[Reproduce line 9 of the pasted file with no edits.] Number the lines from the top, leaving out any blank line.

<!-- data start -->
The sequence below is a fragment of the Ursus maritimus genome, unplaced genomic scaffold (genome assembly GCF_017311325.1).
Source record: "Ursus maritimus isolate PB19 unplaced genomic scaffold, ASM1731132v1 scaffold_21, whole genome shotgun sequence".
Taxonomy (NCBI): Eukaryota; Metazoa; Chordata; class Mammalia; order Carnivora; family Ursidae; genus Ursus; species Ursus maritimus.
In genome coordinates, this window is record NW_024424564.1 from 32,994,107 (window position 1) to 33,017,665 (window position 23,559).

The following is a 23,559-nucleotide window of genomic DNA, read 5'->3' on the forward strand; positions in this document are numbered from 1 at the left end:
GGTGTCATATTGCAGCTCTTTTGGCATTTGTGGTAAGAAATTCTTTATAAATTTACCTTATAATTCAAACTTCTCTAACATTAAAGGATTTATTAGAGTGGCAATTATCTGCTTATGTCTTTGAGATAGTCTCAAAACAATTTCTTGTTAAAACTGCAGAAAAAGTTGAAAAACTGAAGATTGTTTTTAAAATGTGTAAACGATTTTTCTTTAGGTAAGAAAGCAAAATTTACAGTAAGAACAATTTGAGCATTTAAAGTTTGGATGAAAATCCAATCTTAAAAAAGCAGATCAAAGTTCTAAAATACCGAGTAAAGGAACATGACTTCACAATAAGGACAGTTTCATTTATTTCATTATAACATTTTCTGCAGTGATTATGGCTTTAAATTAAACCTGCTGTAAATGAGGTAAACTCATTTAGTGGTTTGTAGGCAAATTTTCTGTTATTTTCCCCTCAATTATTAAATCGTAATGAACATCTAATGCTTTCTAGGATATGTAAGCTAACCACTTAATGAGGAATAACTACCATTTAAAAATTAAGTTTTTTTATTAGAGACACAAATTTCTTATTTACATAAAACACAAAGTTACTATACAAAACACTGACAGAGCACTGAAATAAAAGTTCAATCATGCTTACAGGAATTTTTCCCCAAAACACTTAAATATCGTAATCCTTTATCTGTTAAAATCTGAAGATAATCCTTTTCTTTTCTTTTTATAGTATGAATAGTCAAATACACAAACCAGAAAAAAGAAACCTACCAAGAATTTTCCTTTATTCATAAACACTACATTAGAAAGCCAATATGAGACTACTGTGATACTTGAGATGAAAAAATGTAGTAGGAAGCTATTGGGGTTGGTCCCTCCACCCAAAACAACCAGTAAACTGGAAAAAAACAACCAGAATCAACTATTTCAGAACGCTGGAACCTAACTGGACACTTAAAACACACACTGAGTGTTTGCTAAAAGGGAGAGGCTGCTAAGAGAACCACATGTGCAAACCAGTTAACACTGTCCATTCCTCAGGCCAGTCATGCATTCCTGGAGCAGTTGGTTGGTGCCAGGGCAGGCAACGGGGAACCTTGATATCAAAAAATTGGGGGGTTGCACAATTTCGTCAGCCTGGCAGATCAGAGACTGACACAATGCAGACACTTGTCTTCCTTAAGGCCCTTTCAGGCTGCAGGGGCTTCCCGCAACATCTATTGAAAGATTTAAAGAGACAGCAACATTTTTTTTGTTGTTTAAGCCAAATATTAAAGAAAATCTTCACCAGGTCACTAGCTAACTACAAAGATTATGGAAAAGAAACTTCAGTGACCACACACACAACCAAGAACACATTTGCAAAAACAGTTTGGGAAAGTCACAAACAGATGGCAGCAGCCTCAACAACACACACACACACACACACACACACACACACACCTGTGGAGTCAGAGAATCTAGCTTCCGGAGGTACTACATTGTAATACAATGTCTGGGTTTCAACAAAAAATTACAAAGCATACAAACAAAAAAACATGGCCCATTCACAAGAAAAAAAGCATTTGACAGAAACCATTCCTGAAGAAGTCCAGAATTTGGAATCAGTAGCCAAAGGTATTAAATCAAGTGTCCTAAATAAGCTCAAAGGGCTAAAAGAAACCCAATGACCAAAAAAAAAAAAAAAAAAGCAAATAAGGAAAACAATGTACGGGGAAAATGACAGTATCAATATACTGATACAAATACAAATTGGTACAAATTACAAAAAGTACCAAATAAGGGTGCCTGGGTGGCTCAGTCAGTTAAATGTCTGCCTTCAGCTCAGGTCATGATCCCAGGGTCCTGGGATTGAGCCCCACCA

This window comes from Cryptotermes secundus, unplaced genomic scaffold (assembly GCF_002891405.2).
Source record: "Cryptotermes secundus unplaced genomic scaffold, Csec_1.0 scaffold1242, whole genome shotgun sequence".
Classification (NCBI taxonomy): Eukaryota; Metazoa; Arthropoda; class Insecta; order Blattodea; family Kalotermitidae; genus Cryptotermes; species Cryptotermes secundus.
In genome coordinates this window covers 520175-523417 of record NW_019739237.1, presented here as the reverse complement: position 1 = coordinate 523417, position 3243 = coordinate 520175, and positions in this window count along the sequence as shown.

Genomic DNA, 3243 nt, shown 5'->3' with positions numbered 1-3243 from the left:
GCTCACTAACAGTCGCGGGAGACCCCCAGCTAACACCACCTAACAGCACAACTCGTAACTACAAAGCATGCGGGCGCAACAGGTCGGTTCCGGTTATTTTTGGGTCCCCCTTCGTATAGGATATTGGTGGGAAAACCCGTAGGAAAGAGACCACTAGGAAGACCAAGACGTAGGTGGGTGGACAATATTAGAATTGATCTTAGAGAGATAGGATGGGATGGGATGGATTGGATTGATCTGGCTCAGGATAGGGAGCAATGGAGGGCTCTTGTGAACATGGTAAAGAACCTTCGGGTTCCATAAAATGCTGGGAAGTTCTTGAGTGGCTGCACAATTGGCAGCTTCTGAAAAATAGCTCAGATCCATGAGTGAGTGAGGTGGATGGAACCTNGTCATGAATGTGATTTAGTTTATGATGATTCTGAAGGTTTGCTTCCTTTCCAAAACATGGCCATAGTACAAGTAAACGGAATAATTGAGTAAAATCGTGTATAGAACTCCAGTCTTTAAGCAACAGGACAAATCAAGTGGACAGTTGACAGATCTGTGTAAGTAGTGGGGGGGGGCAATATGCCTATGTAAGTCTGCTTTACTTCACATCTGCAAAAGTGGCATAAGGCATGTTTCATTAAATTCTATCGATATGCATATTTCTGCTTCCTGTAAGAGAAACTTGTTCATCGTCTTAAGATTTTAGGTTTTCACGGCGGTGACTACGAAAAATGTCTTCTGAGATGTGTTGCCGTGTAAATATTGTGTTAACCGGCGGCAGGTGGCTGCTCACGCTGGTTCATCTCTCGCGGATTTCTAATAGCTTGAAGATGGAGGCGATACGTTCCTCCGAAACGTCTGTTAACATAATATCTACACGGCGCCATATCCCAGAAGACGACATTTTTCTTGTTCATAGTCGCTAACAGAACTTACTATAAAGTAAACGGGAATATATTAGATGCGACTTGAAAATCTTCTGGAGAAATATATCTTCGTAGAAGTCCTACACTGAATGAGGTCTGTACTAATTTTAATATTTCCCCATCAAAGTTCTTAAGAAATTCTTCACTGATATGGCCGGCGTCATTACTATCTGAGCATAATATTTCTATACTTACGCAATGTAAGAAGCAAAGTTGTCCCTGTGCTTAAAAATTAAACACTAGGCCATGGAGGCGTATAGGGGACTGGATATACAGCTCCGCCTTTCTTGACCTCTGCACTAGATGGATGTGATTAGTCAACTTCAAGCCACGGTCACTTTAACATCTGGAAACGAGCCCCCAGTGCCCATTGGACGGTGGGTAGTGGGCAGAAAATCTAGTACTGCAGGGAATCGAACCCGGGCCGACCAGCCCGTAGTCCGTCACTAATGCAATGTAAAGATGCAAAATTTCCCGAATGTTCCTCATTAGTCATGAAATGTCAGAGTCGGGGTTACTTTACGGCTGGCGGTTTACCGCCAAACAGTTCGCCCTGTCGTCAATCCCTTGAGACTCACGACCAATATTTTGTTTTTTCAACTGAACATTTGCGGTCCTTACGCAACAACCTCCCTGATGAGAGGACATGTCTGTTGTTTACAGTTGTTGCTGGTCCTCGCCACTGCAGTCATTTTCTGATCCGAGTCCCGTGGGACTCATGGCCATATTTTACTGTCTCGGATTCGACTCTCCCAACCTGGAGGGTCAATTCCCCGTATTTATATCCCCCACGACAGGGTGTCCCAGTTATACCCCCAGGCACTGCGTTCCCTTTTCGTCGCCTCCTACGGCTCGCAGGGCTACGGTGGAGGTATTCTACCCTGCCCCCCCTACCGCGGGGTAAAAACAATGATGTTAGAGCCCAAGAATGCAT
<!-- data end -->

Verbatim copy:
Classification (NCBI taxonomy): Eukaryota; Metazoa; Arthropoda; class Insecta; order Blattodea; family Kalotermitidae; genus Cryptotermes; species Cryptotermes secundus.